New Park City music space on Bonanza Drive gives songwriters a home
What: MUSE PC songwriters critique session
When: 7 p.m. every Wednesday
Where: 1685 Bonanza Drive, Suite 100
Local singers and songwriters have a new home — for the time being.
After months of negotiations with Park City, Musician Songwriter Exchange Park City (MUSE PC) received the keys to the former Switchback Sports space located in Suite 100 at 1685 Bonanza Drive.
The exchange can use the space until the building is demolished next year to make way for the construction of the city’s planned arts and culture district, and MUSE PC facilitator Jody Whitesides is both happy and relieved.
“My goal was to have a place for the local songwriters in Park City and the surrounding areas to have a good place to gather in and get better at their craft,” said Whitesides, who has already led some Wednesday-night songwriting critique sessions.
The first one, held Sept. 18, attracted 15 people, he said.
“There were musicians from Provo and Salt Lake who joined with the group from Park City,” he said. “It was nice, because there was no rush to get through it, because the space is open as late as I can stay.”
Habitat for Humanity’s Restore granted MUSE PC a loveseat and couch to help make the critique sessions more comfortable, Whitesides said.
“We also have a bunch of fold-out chairs we bring out for the others who show up,” he said.
MUSE PC had been working for nearly a year to secure the Bonanza Drive space, according to Whitesides.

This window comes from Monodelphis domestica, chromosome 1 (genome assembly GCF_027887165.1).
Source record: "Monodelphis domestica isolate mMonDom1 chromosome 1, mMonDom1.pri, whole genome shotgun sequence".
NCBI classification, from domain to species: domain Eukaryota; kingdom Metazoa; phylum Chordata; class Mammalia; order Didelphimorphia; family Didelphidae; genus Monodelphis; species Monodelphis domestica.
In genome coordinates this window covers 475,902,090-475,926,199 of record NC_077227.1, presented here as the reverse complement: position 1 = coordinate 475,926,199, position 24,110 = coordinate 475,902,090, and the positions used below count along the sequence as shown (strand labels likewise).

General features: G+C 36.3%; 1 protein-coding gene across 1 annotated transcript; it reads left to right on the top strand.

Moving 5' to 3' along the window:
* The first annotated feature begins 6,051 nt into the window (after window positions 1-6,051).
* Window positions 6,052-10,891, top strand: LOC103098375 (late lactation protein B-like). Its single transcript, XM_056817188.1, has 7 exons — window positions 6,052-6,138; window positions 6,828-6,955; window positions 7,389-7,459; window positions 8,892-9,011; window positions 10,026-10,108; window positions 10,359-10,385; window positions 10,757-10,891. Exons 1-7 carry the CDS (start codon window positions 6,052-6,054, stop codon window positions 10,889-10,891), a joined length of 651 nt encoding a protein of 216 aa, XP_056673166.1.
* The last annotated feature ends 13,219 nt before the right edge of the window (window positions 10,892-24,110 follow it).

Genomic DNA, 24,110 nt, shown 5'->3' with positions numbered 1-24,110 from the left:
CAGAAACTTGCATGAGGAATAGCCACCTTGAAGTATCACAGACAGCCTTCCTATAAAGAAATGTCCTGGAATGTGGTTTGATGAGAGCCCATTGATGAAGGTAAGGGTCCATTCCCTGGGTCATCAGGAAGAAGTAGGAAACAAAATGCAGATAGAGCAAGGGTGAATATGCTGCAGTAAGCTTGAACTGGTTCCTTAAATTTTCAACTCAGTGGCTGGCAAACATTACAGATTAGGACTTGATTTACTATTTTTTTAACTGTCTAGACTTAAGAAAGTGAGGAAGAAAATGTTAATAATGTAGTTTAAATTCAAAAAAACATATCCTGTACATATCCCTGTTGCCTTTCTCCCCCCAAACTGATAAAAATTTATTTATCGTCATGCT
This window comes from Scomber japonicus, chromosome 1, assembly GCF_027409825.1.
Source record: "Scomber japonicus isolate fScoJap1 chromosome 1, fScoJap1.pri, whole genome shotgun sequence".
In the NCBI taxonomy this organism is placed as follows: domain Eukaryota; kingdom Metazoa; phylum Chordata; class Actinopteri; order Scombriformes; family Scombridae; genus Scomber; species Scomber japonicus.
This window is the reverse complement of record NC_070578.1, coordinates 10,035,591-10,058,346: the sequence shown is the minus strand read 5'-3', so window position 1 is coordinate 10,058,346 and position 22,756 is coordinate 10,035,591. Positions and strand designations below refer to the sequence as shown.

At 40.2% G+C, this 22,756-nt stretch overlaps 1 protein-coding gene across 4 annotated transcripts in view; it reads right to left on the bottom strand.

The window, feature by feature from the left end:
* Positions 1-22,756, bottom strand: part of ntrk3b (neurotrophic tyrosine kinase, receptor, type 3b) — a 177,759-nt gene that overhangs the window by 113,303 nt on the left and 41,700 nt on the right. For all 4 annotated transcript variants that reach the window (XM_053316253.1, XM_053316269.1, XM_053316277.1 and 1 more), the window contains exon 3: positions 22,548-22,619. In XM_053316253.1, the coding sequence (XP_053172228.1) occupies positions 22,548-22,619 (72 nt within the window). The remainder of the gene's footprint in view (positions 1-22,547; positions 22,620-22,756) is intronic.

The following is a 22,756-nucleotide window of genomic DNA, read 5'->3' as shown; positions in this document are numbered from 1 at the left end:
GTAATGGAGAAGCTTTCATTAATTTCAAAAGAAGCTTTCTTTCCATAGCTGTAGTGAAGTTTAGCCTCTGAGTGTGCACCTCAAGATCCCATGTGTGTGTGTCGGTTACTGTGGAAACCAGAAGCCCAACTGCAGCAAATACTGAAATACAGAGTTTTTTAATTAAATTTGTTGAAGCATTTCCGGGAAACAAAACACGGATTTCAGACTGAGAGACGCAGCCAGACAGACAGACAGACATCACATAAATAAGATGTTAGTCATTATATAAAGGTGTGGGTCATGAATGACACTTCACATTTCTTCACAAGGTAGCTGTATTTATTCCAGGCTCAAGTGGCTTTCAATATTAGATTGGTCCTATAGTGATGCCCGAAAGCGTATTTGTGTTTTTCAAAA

His first walk-through with Nate Rockwood, City Hall’s director of redevelopment and capital management, was in September 2018.
“Nate really did a lot of work for us as well,” Whitesides said. ”It took a lot of back and forth to figure out what we wanted to do.”
The critique sessions start at 7 p.m. every Wednesday, and it’s open to any level of songwriter.
“We decided to do the feedback night weekly, so there was some consistency, and more incentive to write songs,” Whitesides said. “My thought was if we did it monthly, it will actually be two months before you can get back to it if you miss a session.”
In the near future, Whitesides wants to add a weekly Sunday night song share session, and an additional open-mic performance workshop.
“During the song share, people can just come in and play their songs,” he said. “And during the open-mic, people can play their songs and work on their presentation.”
Whitesides said there are plans to build a small stage and set up a public address system in the space for these two sessions.
“I’m hoping to get that approved in the next couple of weeks with the city, and the thing that we need to let people know is that we’re not allowed to have loud bands,” he said.
Whitesides also said he doesn’t plan to soundproof the space, and there are two reasons why.
“We opted to host our sessions at the time of day where the businesses up stairs are not here,” he said.
During the time between the building’s demolition and completion of the arts and culture district, MUSE PC will seek a temporary home, according to Whitesides.
“As of right now, the new arts district does have plans for a music building,” he said. “And that’s pretty much all I can say about that.”
In the meanwhile, Whitesides hopes local singers and songwriters will take advantage of the Wednesday critique sessions.
“Anyone can come in when it’s going on, and we have the space to expand the circle,” he said. “We want to raise awareness of the musical talent in the area, and the more people, the merrier.”
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